When I was 12 years old I had a pet budgie. It was a beautiful bird, in two tones of blue, and lived in a little cage under the enclosed veranda of my family’s home. I never bothered to close the cage door because I knew the veranda was a safe place for it to fly wherever and whenever it wanted; most of the time it sat on the outside of the cage, whistling a sweet tune.
Freedom is an important thing in life; being able to move about, go where we want and say the things we want to say without feeling trapped. Freedom is also the knowledge that we have a safe place to go when we need it and never being afraid of not knowing where that safe place is.
If a bird is encaged and you never let it out, it will never realise the potential of the bigger space outside to fly in, and often if the cage is left open, it takes a while before the bird will realise it’s free to leave. I read in the paper today about a young woman who was stolen from her family to marry a leader of the LRA (Lords Resistance Army) at a very young age. She was forced to be his subservient wife and do whatever the forceful and cruel man asked her to do. This was her new family and through fear, she obeyed every command. She had a child to him and after five years of being on the run the rebel group leader was shot during another raid of rampage organised by the LRA.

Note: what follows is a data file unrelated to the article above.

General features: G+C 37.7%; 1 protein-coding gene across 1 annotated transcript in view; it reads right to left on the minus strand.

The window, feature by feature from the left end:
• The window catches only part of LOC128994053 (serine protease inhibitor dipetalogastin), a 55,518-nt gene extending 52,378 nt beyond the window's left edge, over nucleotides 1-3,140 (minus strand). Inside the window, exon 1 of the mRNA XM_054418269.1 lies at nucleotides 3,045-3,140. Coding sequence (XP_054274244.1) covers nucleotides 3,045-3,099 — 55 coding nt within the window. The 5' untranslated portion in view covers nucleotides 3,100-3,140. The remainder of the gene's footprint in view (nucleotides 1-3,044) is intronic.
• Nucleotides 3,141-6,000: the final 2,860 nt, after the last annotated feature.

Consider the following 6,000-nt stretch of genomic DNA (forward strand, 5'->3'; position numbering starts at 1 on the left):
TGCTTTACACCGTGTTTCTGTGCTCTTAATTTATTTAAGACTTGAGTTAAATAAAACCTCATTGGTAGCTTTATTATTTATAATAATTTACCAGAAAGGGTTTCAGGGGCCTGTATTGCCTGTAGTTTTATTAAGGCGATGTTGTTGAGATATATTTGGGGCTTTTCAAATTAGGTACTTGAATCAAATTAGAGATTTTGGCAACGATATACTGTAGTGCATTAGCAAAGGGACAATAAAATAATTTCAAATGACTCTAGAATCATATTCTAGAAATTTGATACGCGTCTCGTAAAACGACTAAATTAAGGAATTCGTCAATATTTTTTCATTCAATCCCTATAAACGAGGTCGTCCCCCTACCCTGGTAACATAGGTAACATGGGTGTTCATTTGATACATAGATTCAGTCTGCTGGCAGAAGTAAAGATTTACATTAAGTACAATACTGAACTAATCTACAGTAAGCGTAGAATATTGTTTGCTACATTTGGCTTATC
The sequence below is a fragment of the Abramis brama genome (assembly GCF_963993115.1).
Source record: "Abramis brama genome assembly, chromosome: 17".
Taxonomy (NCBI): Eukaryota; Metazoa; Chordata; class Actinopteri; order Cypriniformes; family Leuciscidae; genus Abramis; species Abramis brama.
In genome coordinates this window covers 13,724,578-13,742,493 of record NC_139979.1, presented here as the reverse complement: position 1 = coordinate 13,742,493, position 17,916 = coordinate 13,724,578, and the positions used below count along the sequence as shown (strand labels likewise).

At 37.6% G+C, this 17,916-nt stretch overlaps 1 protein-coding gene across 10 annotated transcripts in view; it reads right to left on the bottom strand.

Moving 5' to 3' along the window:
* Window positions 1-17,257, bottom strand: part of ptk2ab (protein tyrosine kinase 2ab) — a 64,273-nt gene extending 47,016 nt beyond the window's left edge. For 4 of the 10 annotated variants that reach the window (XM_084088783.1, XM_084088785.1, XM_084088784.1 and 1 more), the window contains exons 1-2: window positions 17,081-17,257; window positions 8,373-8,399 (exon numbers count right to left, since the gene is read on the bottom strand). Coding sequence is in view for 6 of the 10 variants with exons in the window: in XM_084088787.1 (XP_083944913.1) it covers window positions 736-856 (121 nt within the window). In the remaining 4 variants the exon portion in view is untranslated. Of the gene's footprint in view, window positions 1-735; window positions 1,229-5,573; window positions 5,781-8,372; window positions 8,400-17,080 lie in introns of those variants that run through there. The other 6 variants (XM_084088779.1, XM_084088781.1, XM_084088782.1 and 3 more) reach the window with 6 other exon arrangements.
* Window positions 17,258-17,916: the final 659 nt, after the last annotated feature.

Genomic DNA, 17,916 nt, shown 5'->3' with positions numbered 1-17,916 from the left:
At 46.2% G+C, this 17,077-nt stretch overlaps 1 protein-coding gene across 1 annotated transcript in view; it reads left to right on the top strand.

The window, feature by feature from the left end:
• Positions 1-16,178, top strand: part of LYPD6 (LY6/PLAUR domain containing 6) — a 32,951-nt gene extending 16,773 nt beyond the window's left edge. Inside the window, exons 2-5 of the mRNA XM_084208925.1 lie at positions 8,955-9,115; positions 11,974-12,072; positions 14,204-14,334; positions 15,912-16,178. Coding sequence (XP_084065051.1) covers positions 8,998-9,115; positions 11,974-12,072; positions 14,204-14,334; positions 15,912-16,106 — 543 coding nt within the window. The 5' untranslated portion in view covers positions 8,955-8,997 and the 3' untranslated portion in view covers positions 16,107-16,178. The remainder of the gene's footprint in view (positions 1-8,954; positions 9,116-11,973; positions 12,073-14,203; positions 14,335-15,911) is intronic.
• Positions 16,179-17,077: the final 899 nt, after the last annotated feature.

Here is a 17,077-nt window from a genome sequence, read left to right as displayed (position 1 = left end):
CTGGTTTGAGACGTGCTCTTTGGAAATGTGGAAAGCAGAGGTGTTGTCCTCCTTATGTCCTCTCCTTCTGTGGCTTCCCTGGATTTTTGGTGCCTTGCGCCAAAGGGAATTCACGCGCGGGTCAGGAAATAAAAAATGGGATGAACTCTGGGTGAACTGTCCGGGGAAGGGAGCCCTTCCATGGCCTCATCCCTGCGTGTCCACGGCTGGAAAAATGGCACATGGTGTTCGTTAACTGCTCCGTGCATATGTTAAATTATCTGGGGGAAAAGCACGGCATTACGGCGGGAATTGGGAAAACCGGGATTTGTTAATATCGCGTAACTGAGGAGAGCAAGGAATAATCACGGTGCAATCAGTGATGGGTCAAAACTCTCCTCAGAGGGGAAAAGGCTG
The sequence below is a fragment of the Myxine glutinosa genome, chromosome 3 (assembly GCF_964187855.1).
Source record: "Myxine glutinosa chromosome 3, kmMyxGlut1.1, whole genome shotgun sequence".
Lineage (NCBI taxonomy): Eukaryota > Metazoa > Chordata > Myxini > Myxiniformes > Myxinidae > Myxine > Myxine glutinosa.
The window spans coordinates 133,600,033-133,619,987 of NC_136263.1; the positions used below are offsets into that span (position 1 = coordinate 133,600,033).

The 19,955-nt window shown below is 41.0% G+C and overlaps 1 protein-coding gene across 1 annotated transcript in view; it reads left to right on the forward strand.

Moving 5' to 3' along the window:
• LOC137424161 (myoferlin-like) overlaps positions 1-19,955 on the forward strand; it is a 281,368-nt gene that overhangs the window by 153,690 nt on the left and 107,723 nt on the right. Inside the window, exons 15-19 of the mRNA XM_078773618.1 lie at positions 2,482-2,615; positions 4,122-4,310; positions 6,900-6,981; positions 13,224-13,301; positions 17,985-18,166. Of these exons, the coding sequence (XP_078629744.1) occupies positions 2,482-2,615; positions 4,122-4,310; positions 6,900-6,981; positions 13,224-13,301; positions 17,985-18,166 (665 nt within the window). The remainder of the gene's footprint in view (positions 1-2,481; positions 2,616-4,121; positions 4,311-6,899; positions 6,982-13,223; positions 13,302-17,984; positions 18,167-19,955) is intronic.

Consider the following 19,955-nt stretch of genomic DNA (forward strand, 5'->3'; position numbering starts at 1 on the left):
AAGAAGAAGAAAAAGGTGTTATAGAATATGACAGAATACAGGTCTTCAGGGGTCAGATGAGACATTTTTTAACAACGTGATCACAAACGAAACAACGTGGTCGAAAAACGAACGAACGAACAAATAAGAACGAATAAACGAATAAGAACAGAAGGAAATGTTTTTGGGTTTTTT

As I read on, the young woman continued to say that at first she mourned her husband’s death, because that was the only life she knew. She didn’t realise that she was free to run if she chose to. The woman recalled staying for another three months before she woke up to a revelation of the man’s cruelty.
She remembered the way in which he treated her and took away any semblance of her free will. She got up the courage to run away to a refuge camp – a place she knew she would be safe.
Just like closing the cage door on a bird which should be free to fly - or even worse, clipping its wings - is like taking away the freedom of a human being’s right to live the way they should be rightfully living. We live in the 20th century, and quite frankly I am more than moved in agitation to know that people are allowed to exist in this world who demoralise the rights of other people for the sake of power and greed.
There are many who live in this world who cannot stand up for themselves; but I know I can be a voice for the downtrodden and oppressed, I wonder what voice you will be?
The world’s darkness seems not so black when I look up at the rainbow; I feel encouraged to know its beautiful colours reach from one end of the earth to the other.